Saturday, February 14, 2009

Muscletown USA or Mouse Models of Human Blood Cancers

Muscletown USA: Bob Hoffman and the Manly Culture of York Barbell

Author: John D Fair

From the 1930s to the 1980s, the capital of weightlifting in America was York, Pennsylvania, the home of the York Barbell Company. Bob Hoffman, the founder of York Barbell, propagated an ideology of success for Americans seeking physical improvement. Often called the "Father of World Weightlifting," Hoffman was a pioneer in marketing barbells and health foods. He popularized weight training and inaugurated a golden age of American weightlifting. Muscletown USA--part biography, part business history, and part sports history--chronicles how Hoffman made York the mecca of manly culture for millions of followers worldwide.Hoffman created his so-called muscle empire out of an oil-burner business that he started in the early 1920s. Within a decade, his passion for sport exceeded his need to produce oil burners and by the outset of the Depression he began manufacturing barbells at the factory. He soon discovered a willing public of aspiring weightlifters like himself who would buy not only barbells but also health and fitness products. Hoffman soon recruited a remarkable group of athletes, whom he tagged his "York Gang." He gave these men jobs in the factory, where they trained for national and international meets. Gradually, Hoffman emerged as one of the most prominent muscle peddlers in America, using his fame and fortune to promote competitive weightlifting, bodybuilding, and powerlifting. Muscletown USA reveals other innovations in which Hoffman played a major role, including weight training for athletes, health foods, bottled spring water, isometrics, and women's weightlifting. Even anabolic steroids, first used by weightlifters in the early 1960s, were a direct outgrowth of thefitness culture spawned by Hoffman.Meticulously researched and engagingly written, Fair's book will appeal to a wide range of readers, including anyone fascinated by American sports history and the iron game.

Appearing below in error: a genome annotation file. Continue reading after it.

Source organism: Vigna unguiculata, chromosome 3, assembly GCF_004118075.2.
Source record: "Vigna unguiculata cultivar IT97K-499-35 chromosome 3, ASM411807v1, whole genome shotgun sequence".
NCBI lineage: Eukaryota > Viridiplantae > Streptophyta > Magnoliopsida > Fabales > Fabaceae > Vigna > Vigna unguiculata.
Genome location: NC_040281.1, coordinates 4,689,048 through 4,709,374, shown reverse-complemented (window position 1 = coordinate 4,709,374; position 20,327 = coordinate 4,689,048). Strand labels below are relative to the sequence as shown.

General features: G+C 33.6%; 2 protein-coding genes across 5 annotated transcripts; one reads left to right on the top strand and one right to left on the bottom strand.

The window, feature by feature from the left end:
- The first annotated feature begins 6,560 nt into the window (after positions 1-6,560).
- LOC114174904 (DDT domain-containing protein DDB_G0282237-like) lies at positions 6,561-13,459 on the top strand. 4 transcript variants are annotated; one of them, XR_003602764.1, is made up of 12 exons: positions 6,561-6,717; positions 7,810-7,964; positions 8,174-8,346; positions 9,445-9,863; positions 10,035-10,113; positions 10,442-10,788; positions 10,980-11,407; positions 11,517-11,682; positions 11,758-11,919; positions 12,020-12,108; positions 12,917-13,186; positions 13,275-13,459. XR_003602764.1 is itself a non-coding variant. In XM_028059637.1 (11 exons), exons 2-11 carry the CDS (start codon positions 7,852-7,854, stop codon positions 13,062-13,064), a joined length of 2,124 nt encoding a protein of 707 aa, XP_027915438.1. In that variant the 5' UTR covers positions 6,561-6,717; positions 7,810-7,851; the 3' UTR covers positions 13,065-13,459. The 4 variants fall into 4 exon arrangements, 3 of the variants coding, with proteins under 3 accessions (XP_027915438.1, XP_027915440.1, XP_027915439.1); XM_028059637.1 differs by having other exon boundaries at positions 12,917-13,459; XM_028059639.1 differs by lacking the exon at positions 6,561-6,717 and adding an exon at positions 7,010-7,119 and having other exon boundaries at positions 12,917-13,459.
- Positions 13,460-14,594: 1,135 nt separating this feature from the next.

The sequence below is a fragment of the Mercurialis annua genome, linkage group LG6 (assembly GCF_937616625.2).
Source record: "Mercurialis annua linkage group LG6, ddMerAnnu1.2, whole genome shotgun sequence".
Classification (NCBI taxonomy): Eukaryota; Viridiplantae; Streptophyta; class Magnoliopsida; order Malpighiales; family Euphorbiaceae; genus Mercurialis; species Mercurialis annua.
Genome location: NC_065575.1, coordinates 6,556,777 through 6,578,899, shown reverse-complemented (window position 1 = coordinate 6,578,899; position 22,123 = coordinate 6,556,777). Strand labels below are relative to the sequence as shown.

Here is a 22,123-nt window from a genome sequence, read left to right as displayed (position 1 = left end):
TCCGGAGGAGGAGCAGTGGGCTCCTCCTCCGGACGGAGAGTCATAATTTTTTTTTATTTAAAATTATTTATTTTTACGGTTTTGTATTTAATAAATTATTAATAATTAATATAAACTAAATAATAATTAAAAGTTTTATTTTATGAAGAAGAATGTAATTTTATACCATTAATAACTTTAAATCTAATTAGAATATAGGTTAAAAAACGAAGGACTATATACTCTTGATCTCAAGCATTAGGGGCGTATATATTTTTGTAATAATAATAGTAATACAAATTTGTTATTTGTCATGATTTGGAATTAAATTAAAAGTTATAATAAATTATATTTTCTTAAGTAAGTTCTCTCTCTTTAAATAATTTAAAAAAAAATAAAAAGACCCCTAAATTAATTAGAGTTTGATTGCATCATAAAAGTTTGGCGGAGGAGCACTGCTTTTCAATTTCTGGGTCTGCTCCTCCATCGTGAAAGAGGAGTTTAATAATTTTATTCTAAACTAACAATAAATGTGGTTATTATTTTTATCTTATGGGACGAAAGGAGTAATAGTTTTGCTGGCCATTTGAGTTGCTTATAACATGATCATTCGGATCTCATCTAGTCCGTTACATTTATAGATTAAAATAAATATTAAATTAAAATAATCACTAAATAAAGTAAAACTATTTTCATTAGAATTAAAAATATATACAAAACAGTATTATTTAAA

John D. Fair is professor of history and chair of the Department of History and Geography at Georgia College & State University in Milledgville, Georgia. He is the author of two books on modern British history. He has competed in more than fifty Olympic and powerlifting meets, coached several teams, taught weight-training classes, staged meets, been a national referee, served on the national weightlifting committee, and even judged a Mr. America contest.


A cultural history of the golden age of weightlifting, a phenomenon largely created by Bob Hoffman (1897-1985), whose promotion of a remarkable group of weightlifters known as the York gang sparked an American fascination with the sport that lasted well into the 1960s. The author focuses on the gender constructs surrounding weightlifting during that era and how the sport contributed to traditional constructs of masculinity. Excellent b&w illustrations of the era's finest athletes, including John Grimek's classic Grecian pillar pose<- ->"the greatest muscle picture ever shown." Annotation c. Book News, Inc., Portland, OR (

Book about: Dietetics or Welcome to Hospitality

Mouse Models of Human Blood Cancers: Basic Research and Pre-Clinical Applications

Author: Shaoguang Li

In this book, Dr. Li and his author team plan to emphasize why mouse models are useful in vivo systems for understanding disease mechanisms and developing therapeutic strategies in blood cancers. The authors do not intend to cover all types of blood cancers; instead, they will focus on some major ones such as leukemias and lymphomas. However, the authors will try to cover as much as they can the cancer types and point out that many blood cancers need to be studied in mouse disease models although they are still not available at present. A major focus in the book will be to show what we can or cannot learn from mouse disease models and to also show the critical contributions of mouse models in therapeutic drug development.

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